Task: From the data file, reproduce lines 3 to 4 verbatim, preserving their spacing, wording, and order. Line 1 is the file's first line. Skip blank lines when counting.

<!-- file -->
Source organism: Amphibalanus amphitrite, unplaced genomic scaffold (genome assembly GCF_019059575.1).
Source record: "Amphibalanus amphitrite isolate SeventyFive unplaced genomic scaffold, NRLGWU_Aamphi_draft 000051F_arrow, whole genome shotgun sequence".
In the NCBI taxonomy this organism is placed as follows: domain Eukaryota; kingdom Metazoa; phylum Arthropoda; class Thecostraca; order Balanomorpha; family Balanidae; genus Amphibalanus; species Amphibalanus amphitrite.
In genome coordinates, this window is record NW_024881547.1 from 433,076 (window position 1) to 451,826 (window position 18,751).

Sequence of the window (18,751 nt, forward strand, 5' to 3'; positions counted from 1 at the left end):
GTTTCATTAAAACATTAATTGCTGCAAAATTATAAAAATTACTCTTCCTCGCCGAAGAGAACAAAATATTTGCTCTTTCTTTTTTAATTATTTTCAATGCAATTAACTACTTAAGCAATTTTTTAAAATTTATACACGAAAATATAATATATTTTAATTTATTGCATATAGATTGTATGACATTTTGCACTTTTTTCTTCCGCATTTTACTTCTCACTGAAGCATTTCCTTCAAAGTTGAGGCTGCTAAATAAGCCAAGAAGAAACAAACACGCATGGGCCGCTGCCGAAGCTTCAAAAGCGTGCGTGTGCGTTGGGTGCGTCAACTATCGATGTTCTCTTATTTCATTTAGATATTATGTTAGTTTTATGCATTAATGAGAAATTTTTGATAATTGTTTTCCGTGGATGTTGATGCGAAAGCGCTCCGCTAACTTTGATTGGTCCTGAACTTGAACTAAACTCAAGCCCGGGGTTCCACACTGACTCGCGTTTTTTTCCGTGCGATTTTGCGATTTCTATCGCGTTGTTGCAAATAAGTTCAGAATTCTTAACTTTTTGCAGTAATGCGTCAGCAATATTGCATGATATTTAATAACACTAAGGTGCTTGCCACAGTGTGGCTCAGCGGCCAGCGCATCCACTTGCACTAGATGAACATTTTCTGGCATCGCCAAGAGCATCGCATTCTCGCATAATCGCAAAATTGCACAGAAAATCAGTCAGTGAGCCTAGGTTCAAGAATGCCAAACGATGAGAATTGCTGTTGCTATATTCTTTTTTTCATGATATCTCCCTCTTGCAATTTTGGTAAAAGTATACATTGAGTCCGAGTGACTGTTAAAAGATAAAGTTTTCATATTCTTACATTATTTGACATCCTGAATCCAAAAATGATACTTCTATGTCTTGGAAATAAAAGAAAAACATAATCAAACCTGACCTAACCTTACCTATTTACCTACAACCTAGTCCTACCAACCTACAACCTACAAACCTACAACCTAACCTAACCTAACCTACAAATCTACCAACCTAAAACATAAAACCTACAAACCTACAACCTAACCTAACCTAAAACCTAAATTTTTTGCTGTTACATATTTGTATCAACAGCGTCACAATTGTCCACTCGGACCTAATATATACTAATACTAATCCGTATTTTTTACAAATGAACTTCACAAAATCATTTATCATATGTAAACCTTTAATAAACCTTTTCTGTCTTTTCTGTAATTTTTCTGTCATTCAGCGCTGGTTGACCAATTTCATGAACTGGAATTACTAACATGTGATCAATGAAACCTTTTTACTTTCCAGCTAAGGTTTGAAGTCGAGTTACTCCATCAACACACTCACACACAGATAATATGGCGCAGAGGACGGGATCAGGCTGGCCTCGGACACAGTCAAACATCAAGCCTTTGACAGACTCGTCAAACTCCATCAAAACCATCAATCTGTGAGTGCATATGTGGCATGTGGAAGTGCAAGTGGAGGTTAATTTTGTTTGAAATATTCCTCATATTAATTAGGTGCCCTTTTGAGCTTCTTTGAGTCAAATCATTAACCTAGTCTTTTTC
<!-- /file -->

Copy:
In the NCBI taxonomy this organism is placed as follows: domain Eukaryota; kingdom Metazoa; phylum Arthropoda; class Thecostraca; order Balanomorpha; family Balanidae; genus Amphibalanus; species Amphibalanus amphitrite.
In genome coordinates, this window is record NW_024881547.1 from 433,076 (window position 1) to 451,826 (window position 18,751).